To paint a better picture of my girlfriend’s issues with her parents, besides the obvious issue of her parents not being straight with her (apparently my girlfriend was never given the birds and bees talk, for one :eek: ), here is an example: My girlfriend was waiting for some information after applying for a credit card. Her mother found this information, as it was addressed to their house, and threatened her daughter not to get a credit card or no more college - as she was “cutting up the card into many pieces”. This was a blow to my GF because it just made her feel more miserable, like she could never do anything right. She feels like a possession to her parents, and that makes me very concerned. Under no circumstances should a child (an ADULT mind you) feel like a mere possession to their parents :(. It was a good thing my GF told her oldest sister about it, who then proceeded to talk some sense into their mother about it. Well, what do you know, she now has a credit card /cheer.


#2

*(cont.)

Is it wrong to begin to make your own decisions as a young adult? I think not. How does one progress into the real world when you are forbidden to make some important choices, either personal or financial, and learn from them? Those of you with a strong faith, perhaps a family of their own, what say you?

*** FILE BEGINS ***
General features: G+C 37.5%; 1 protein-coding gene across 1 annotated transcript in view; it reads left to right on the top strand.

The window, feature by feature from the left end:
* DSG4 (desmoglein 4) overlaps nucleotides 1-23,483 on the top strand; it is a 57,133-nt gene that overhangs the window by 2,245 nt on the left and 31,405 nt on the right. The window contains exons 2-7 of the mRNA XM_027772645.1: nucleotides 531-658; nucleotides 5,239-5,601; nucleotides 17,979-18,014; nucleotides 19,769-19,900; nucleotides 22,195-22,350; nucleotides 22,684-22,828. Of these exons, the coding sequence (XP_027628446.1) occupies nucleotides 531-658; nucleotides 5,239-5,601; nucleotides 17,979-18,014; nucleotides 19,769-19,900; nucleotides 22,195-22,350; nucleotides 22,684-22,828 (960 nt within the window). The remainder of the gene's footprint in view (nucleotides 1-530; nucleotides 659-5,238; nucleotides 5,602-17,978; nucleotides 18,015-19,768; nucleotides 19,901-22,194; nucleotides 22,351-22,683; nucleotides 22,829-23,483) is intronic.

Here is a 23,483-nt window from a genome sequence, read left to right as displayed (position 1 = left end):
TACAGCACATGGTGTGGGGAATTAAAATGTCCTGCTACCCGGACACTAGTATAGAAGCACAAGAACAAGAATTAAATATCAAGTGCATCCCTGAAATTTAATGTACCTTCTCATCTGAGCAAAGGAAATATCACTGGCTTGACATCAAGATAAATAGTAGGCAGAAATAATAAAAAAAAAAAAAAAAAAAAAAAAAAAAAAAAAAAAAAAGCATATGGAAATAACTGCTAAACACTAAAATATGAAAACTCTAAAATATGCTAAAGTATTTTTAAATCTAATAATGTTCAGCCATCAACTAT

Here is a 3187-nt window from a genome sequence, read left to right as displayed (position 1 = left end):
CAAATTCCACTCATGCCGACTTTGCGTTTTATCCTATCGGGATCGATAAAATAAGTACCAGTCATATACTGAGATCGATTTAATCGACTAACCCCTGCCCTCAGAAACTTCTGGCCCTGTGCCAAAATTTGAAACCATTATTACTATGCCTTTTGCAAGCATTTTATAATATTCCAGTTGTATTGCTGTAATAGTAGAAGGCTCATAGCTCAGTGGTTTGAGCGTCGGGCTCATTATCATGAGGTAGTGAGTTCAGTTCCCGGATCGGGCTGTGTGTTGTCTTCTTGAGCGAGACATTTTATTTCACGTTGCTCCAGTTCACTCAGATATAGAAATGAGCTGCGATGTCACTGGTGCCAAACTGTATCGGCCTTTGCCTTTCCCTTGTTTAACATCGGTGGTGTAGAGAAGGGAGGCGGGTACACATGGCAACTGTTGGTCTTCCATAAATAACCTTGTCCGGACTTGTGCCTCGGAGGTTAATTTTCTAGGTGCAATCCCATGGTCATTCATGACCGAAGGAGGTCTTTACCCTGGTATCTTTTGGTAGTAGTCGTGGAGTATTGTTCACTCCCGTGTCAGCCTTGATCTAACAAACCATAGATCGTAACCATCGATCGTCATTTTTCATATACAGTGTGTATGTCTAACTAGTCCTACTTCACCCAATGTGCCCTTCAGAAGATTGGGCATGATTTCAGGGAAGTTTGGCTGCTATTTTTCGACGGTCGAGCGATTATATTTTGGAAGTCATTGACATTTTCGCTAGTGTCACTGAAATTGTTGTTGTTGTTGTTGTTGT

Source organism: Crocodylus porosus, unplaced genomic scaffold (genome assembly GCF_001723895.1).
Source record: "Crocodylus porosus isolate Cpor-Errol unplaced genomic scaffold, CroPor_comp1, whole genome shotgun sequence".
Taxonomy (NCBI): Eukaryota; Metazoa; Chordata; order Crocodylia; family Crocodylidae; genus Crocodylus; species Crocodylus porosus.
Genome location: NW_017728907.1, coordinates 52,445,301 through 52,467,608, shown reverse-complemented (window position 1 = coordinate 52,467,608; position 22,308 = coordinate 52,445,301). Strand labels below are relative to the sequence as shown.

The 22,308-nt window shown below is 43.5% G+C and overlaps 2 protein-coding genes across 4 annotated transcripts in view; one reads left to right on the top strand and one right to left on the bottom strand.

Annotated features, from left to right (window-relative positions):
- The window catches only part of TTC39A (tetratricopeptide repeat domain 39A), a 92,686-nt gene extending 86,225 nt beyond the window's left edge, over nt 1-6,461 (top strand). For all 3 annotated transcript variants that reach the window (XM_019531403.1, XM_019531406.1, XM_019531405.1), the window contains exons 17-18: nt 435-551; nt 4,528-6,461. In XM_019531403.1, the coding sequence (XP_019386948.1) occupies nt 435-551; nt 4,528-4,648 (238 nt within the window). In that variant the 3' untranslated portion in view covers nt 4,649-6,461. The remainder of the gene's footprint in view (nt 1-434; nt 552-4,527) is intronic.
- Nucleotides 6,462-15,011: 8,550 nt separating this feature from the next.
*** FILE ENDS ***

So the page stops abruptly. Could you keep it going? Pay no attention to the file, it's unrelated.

There is something here that eats me up inside… the feeling I get is a combination of anger, frustration, helplessness, and a failure to accept these kinds of things:

Judgement, pride, and control.

To top the story off with my GF’s family, I get the impression that they are quick to judge. I recently met with her oldest sister for the first time - maybe a few hours total - and apparently she “wasn’t impressed”. How is this a fair assessment? We had chatted through some pleasant conversations, I had met her husband and children, and so on. I did nothing out of the ordinary (me being a socially anxious person is HIGHLY aware of these things), certainly nothing to deserve such a judgment. This seems to be a common thread in the family as they have very strong opinions, including stereotypes. The times I have visited their place (parents’), I have seen things like Ann Coulter books lying around and the such, which needless to say, burns me.

Pride is another thing. How is it that people can be so sure of themselves that they’d attempt to alter others around them to fit a mold? If it were up to my GF’s mother, her sons (if she had had any) would have served in the military (with a smug certainty, she told me this). But beyond this, there is an issue I have in stuff like missionary work and the such - religious based themes . Please explain this to me, for I have run this around in my head countless times and come up only this: the drive for control. History has shown that the arrogance of few leads to the demise of many, and it frightens me that it is still considered noble to play on the emotions of others (due to lack of quality living conditions or whatever) for this intent. “I am right, and you would be wise to follow, for the day of judgment will surely come.”